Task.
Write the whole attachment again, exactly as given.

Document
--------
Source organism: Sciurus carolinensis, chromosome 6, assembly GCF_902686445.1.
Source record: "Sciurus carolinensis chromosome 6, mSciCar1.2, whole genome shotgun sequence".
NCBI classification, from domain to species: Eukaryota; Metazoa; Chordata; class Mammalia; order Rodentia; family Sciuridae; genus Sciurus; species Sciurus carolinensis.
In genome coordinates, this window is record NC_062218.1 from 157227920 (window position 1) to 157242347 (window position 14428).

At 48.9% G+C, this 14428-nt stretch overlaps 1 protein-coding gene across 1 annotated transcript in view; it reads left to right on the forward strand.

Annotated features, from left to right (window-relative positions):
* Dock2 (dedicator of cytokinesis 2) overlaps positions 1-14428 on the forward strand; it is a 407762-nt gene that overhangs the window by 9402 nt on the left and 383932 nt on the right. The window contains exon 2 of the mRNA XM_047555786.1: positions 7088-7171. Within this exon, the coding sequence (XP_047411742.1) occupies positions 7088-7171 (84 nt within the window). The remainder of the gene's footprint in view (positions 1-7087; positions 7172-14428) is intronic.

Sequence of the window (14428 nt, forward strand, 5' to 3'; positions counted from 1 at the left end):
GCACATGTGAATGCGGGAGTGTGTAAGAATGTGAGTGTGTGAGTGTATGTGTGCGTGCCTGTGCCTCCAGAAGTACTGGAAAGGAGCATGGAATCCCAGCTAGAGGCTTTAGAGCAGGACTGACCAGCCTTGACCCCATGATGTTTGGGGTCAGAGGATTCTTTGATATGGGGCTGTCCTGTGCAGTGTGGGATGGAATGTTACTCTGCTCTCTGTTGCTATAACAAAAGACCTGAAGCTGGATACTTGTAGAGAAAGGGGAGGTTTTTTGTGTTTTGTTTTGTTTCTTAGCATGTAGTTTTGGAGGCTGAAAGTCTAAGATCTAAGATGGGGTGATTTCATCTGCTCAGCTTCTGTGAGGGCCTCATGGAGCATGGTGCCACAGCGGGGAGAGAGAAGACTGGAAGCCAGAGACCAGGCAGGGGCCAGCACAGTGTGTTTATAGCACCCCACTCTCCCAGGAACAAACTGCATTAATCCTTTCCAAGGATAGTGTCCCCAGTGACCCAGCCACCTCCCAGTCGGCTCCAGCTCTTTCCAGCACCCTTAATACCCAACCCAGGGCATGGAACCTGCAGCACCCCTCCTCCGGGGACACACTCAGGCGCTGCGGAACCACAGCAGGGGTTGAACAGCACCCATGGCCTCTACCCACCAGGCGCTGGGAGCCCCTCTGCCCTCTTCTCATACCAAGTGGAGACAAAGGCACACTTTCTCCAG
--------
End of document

Source organism: Sciurus carolinensis, chromosome 6, assembly GCF_902686445.1.
Source record: "Sciurus carolinensis chromosome 6, mSciCar1.2, whole genome shotgun sequence".
NCBI classification, from domain to species: Eukaryota; Metazoa; Chordata; class Mammalia; order Rodentia; family Sciuridae; genus Sciurus; species Sciurus carolinensis.
In genome coordinates, this window is record NC_062218.1 from 157227920 (window position 1) to 157242347 (window position 14428).

At 48.9% G+C, this 14428-nt stretch overlaps 1 protein-coding gene across 1 annotated transcript in view; it reads left to right on the forward strand.

Annotated features, from left to right (window-relative positions):
* Dock2 (dedicator of cytokinesis 2) overlaps positions 1-14428 on the forward strand; it is a 407762-nt gene that overhangs the window by 9402 nt on the left and 383932 nt on the right. The window contains exon 2 of the mRNA XM_047555786.1: positions 7088-7171. Within this exon, the coding sequence (XP_047411742.1) occupies positions 7088-7171 (84 nt within the window). The remainder of the gene's footprint in view (positions 1-7087; positions 7172-14428) is intronic.

Sequence of the window (14428 nt, forward strand, 5' to 3'; positions counted from 1 at the left end):
GCACATGTGAATGCGGGAGTGTGTAAGAATGTGAGTGTGTGAGTGTATGTGTGCGTGCCTGTGCCTCCAGAAGTACTGGAAAGGAGCATGGAATCCCAGCTAGAGGCTTTAGAGCAGGACTGACCAGCCTTGACCCCATGATGTTTGGGGTCAGAGGATTCTTTGATATGGGGCTGTCCTGTGCAGTGTGGGATGGAATGTTACTCTGCTCTCTGTTGCTATAACAAAAGACCTGAAGCTGGATACTTGTAGAGAAAGGGGAGGTTTTTTGTGTTTTGTTTTGTTTCTTAGCATGTAGTTTTGGAGGCTGAAAGTCTAAGATCTAAGATGGGGTGATTTCATCTGCTCAGCTTCTGTGAGGGCCTCATGGAGCATGGTGCCACAGCGGGGAGAGAGAAGACTGGAAGCCAGAGACCAGGCAGGGGCCAGCACAGTGTGTTTATAGCACCCCACTCTCCCAGGAACAAACTGCATTAATCCTTTCCAAGGATAGTGTCCCCAGTGACCCAGCCACCTCCCAGTCGGCTCCAGCTCTTTCCAGCACCCTTAATACCCAACCCAGGGCATGGAACCTGCAGCACCCCTCCTCCGGGGACACACTCAGGCGCTGCGGAACCACAGCAGGGGTTGAACAGCACCCATGGCCTCTACCCACCAGGCGCTGGGAGCCCCTCTGCCCTCTTCTCATACCAAGTGGAGACAAAGGCACACTTTCTCCAG